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Significance of Grand Panoramas (1)

In 1787 the Irishman Robert Parker (1739-1806), who lived in Scotland, patented his invention of what he called “Nature at a glance”, which soon become known as a panorama. His “Nature at a glance” referred to a new experience of nature and a new awareness of life: a 360° panoramic view, in which the heavens and the earth met up, creating an impression of infinity and triggering a sense of happiness.

The invention was adapted to all kinds of panorama formats in the 19th century, from pocket size to wallpaper size to grand panoramas, and all kinds of themes. For a while the panorama became the foremost medium of its day.

The first wave of grand panoramas during the first half of the 19th century depicted first and foremost far-away cities and landscapes.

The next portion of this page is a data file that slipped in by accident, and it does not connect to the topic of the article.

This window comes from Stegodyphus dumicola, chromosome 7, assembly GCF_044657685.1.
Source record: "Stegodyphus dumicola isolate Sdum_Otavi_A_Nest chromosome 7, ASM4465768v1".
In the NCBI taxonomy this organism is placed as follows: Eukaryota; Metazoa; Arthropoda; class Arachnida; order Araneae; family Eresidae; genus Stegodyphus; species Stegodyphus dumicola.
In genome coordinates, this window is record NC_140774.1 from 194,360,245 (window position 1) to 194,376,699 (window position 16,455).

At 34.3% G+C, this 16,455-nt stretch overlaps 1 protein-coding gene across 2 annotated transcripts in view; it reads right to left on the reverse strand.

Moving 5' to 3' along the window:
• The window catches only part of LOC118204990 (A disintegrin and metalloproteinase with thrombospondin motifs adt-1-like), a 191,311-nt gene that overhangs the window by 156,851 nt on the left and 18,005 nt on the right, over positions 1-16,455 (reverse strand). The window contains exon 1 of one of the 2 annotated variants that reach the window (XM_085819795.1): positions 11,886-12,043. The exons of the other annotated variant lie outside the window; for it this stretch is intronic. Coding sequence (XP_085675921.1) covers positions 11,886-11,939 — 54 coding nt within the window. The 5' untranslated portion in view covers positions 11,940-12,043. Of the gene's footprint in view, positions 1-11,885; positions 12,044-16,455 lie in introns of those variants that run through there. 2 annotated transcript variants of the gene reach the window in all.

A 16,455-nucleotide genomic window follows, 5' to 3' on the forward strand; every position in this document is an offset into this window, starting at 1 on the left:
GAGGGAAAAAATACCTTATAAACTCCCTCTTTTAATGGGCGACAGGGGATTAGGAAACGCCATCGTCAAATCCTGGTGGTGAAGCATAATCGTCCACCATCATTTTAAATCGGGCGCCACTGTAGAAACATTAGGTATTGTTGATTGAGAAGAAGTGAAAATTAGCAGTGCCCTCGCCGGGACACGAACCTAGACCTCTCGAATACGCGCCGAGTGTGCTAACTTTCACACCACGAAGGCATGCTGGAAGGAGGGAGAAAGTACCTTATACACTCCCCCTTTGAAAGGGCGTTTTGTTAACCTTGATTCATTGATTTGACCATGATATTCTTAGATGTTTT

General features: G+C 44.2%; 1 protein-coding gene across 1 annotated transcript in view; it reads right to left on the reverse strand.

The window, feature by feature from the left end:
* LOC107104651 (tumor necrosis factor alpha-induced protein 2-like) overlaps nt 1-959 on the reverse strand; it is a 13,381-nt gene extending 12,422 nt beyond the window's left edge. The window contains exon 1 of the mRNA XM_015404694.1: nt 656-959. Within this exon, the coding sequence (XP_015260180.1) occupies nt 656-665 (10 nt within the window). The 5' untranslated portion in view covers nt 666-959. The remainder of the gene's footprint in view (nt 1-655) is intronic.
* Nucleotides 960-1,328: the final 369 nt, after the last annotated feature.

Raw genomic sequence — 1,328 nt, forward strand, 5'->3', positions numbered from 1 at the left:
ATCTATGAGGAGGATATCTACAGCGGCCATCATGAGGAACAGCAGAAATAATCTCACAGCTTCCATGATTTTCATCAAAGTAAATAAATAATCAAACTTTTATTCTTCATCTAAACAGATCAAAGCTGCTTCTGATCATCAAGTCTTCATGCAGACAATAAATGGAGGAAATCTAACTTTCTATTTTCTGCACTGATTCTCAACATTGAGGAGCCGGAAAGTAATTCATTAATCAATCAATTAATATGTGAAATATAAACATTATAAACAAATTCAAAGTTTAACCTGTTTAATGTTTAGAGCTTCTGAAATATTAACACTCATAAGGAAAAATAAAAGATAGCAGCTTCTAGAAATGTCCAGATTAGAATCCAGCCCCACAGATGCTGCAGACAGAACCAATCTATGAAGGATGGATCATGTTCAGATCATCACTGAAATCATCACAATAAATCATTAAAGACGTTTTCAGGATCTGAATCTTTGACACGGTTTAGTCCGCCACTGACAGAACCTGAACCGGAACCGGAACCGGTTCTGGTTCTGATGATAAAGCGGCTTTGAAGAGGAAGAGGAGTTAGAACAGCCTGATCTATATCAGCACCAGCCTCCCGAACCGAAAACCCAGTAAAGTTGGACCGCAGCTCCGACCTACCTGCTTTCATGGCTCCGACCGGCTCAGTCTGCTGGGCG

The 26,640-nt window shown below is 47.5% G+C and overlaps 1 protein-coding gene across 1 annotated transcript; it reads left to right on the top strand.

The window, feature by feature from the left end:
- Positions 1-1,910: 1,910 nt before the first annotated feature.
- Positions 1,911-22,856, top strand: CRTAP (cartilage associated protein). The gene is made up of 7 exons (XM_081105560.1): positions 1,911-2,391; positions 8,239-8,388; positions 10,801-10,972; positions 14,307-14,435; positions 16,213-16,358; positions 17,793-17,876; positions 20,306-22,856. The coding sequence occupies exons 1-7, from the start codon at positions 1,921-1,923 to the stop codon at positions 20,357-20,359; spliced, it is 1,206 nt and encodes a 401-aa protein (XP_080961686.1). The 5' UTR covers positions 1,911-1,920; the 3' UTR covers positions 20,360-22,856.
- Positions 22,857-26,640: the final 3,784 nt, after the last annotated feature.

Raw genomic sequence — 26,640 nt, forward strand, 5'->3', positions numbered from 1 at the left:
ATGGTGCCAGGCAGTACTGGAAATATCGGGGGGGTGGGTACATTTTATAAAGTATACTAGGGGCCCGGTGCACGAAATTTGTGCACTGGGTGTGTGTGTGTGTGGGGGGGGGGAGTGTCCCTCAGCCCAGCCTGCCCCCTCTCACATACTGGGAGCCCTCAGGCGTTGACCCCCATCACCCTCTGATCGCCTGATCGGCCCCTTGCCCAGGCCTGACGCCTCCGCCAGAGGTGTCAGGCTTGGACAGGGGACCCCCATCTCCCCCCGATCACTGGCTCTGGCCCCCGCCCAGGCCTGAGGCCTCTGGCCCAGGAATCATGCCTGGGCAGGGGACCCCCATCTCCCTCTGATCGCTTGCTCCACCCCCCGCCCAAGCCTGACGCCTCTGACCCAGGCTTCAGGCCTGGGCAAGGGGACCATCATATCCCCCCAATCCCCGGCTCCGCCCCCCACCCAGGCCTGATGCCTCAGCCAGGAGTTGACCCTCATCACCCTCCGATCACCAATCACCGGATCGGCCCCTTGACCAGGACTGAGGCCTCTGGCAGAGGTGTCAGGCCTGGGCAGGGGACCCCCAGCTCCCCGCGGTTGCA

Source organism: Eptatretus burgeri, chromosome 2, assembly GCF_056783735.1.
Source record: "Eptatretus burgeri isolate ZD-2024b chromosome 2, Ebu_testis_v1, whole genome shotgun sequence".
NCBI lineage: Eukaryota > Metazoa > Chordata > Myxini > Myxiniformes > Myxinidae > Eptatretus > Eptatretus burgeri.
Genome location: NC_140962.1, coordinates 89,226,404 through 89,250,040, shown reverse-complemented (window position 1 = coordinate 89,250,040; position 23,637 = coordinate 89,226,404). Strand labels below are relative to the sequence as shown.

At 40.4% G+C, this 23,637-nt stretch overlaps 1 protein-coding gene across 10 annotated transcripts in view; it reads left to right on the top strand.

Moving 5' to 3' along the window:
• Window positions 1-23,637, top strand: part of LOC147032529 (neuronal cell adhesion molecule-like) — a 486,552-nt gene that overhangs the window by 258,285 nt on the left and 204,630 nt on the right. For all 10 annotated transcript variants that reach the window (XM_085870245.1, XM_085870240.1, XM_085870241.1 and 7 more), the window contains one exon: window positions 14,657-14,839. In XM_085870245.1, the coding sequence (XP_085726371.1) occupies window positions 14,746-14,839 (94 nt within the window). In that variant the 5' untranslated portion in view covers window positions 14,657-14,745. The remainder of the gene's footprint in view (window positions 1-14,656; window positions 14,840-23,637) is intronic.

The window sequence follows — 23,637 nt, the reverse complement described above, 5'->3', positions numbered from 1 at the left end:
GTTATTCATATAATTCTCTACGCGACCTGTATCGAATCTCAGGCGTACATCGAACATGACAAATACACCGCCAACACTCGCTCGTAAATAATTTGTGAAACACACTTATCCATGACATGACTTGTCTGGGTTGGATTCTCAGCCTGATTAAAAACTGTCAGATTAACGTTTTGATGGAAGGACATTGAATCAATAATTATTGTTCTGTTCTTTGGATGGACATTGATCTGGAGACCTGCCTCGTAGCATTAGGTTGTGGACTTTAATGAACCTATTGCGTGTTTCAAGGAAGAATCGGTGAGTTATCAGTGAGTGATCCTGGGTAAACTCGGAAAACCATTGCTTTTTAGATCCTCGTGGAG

There followed a second wave after 1880, which mainly portrayed key battles from the Franco-Prussian War. This phase was short-lived. With the advent of film and its moving images, these grand panoramas faced superior competition, and their time was over. The large-scale canvases were put into storage, forgotten or destroyed, and the rotundas pulled down or used for other purposes.

Braun’s own studio rotunda on the Theresienhöhe in Munich burnt down in 1915 as a result of arson. Probably, a number of panoramas by Braun stored there at the time were lost.

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